Many people around the world now believe their country is in decline and that the system built by the ‘establishment is rigged against them. 2016, quite unexpectedly, was a year of historic political events such as Brexit, the election of Donald Trump and the Italian constitutional referendum.
The rise of right wing political parties is not only evident but a reality with impending elections in France and Germany, both with huge potential to derail the entire EU project, especially the first, due in France April 23rd. A major new Ipsos survey across 22 countries paints a picture of a global public, feeling that they have paid the price for rising inequality and simply been left behind by the traditional system of politics and government. Notably, this has translated into high levels of support for a strong leader willing to break the rules. These leaders tend to ride on a wave of populism, quite often with no real plan as in the case of the leader of Britain’s UK Independence Party (Ukip) Nigel Farage, who, after more than a decade of campaigning to exit the EU, retired from British politics within days of Brexit. Donald Trump seems to have a plan but with many mixed messages being issued over domestic and foreign policy is also currently experiencing a series of post-election protests – and yet Trump’s favorability rating among Americans has risen to 50% (Obama’s outgoing rating being 56%) the week of his inauguration, despite what you might have read in the press. The survey, among online adults aged under 65 in Argentina, Australia, Belgium, Brazil, Canada, France, Britain, Germany, Hungary, India, Israel, Italy, Japan, Mexico, Peru, Poland, South Africa, South Korea Spain, Sweden, Turkey and the United States covers just how people are feeling right now about their current and future prospects for themselves and that of their country.
Most surveyed think their country is in decline and experts such as economists and more particularly politicians do not understand their lives. There is ambivalence towards globalization. Inequality has risen with the rich getting visibly wealthier while their own living standards have fallen, especially as the middle classes contract year after year. The evidence of this ambivalence from the survey is that on average, 57% of people across the 22 countries believe their country is in decline. Of course, perceptions of decline vary – the highest is in South Africa, South Korea, Italy and Brazil, and the lowest in Canada. About 15% of those who say their country is in decline think it is totally irreversible.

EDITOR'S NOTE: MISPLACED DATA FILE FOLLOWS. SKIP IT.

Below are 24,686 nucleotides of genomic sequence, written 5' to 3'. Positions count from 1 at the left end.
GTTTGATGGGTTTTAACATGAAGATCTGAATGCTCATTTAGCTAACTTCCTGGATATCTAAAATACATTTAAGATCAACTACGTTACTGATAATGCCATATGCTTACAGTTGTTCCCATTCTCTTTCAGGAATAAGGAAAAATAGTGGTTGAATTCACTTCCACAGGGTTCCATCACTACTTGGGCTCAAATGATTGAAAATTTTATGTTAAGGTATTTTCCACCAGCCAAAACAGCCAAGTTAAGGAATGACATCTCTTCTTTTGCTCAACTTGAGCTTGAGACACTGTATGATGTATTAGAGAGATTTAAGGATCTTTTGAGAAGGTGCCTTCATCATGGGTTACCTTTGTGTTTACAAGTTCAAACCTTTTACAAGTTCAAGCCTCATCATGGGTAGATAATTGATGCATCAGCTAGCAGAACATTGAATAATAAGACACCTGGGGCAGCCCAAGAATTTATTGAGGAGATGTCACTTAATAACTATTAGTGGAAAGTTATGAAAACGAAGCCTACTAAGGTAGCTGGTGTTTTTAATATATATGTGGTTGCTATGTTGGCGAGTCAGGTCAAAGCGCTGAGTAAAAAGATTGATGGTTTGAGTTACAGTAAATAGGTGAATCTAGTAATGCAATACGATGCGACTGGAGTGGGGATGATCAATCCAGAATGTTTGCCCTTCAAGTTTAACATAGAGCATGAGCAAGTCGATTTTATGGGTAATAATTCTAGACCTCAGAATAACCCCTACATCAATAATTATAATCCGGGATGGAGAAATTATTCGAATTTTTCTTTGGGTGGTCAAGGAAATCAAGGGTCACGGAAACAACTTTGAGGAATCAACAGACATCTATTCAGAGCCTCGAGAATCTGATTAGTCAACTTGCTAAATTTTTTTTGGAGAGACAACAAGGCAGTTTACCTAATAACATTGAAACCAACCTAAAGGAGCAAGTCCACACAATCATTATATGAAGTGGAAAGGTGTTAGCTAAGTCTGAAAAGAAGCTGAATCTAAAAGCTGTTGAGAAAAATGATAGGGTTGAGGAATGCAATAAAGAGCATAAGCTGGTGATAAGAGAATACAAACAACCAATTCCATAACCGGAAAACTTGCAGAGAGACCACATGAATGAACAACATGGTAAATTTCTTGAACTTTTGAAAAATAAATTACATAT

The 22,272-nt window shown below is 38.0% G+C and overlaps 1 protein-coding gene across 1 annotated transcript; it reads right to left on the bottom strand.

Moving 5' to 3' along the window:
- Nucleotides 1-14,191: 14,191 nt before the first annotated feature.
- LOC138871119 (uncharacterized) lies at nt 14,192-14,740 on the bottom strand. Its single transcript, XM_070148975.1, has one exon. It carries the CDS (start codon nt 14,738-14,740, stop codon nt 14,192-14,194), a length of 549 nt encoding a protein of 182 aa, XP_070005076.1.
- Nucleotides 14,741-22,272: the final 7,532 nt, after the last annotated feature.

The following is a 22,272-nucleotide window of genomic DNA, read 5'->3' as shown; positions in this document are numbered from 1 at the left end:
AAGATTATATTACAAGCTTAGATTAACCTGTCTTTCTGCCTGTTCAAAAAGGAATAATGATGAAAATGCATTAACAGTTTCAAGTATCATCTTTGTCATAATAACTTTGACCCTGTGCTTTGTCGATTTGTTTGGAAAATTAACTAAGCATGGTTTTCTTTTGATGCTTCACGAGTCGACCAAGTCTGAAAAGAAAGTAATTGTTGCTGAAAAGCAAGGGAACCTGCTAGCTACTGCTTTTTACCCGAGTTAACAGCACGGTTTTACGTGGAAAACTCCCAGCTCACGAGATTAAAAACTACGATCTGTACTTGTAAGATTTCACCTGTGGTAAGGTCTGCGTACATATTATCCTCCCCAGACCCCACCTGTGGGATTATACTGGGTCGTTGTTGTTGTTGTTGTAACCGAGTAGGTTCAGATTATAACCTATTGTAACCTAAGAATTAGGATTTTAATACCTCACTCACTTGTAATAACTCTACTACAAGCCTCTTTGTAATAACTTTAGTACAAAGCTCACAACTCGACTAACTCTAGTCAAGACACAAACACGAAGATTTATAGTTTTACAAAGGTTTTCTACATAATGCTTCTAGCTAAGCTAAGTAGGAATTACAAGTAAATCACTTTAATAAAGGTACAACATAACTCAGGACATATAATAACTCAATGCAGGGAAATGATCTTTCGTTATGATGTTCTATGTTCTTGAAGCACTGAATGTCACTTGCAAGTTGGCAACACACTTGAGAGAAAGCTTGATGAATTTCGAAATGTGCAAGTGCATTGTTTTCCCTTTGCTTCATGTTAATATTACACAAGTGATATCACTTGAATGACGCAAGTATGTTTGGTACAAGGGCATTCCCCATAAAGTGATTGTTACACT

People are also on balance likely to feel that their generation has had a worse life than their parents. Europe comes out worse than Asia and South America. Overall 43% think they are having a worse time. There are many studies that confirm adults with young children fear that the next generation in turn, will do worse through even harsher economic conditions. Across the entire study, only 27% thought that their lives will be better than their parents. Under these conditions, it is not hard to understand that 64% across all 22 countries say that the traditional established political parties simply don’t care about how their citizens are coping. In France and Spain it rises to 75%.